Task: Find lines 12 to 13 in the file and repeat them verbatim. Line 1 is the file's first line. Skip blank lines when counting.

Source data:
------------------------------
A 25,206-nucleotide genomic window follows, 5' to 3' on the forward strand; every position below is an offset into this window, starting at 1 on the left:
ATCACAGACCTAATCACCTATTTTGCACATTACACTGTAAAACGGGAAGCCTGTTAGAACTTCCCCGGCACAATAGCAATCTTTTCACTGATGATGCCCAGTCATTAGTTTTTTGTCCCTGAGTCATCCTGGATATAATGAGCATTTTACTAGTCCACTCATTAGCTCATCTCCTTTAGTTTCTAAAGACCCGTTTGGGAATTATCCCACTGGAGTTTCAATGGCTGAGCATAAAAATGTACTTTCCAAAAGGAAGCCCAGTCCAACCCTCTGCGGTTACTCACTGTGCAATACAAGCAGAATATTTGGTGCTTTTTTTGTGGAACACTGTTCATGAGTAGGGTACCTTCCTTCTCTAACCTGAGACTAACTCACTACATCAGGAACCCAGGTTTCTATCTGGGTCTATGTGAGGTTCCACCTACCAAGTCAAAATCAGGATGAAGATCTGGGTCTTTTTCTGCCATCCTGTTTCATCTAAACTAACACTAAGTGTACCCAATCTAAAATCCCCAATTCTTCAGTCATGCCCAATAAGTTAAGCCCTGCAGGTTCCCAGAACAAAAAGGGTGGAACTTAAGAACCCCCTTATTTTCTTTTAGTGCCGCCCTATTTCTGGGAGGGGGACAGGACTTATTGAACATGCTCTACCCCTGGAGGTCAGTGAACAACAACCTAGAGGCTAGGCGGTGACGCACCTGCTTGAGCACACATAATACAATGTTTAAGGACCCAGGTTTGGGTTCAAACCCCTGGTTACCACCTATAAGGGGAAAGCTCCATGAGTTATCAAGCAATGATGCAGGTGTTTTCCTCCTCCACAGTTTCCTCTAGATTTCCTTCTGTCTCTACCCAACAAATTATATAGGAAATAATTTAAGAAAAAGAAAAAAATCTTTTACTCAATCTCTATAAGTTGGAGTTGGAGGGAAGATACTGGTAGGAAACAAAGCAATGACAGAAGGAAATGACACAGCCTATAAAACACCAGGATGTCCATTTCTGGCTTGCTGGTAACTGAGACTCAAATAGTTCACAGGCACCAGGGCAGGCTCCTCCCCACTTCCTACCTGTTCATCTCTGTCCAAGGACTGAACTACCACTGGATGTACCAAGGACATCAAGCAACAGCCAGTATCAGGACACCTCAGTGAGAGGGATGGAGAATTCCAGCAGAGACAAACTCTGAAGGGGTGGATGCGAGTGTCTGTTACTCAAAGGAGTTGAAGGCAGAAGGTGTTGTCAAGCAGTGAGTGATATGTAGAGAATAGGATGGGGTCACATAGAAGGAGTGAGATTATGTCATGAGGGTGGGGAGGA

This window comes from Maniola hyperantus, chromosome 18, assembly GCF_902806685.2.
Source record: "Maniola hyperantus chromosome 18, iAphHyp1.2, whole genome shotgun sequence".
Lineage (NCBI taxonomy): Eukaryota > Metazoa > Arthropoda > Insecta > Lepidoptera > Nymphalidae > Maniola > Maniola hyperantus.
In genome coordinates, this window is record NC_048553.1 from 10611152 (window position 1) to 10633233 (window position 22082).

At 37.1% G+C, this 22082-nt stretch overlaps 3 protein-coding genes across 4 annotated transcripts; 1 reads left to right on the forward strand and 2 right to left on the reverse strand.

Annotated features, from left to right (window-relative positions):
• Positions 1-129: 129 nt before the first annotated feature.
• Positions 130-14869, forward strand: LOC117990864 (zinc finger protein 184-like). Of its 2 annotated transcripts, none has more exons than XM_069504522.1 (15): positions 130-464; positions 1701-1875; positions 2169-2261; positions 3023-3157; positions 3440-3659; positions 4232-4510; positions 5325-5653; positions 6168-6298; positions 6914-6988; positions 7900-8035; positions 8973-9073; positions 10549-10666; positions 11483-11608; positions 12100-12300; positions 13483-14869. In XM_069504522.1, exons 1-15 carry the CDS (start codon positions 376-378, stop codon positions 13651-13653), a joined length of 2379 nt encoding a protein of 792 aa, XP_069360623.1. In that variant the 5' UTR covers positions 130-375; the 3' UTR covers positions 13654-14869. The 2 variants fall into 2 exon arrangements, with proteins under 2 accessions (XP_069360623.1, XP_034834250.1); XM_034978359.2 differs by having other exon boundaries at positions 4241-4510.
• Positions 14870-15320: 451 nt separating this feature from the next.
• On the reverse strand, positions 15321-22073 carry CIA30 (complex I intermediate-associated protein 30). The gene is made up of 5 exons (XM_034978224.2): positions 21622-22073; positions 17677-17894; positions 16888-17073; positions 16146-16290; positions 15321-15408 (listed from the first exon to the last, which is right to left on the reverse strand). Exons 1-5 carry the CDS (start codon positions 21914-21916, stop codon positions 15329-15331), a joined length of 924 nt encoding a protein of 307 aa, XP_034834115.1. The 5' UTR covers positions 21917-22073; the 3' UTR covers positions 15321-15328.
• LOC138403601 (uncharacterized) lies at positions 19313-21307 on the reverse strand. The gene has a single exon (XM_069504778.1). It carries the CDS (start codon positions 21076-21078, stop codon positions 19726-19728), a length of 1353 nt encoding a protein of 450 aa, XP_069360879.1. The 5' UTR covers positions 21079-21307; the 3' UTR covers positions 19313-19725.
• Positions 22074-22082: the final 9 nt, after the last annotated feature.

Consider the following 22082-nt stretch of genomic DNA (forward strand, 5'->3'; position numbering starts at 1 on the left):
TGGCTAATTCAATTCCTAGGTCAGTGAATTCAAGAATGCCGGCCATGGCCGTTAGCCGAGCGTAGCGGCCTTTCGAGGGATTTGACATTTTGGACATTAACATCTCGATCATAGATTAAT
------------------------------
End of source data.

• On the reverse strand, positions 15321-22073 carry CIA30 (complex I intermediate-associated protein 30). The gene is made up of 5 exons (XM_034978224.2): positions 21622-22073; positions 17677-17894; positions 16888-17073; positions 16146-16290; positions 15321-15408 (listed from the first exon to the last, which is right to left on the reverse strand). Exons 1-5 carry the CDS (start codon positions 21914-21916, stop codon positions 15329-15331), a joined length of 924 nt encoding a protein of 307 aa, XP_034834115.1. The 5' UTR covers positions 21917-22073; the 3' UTR covers positions 15321-15328.
• LOC138403601 (uncharacterized) lies at positions 19313-21307 on the reverse strand. The gene has a single exon (XM_069504778.1). It carries the CDS (start codon positions 21076-21078, stop codon positions 19726-19728), a length of 1353 nt encoding a protein of 450 aa, XP_069360879.1. The 5' UTR covers positions 21079-21307; the 3' UTR covers positions 19313-19725.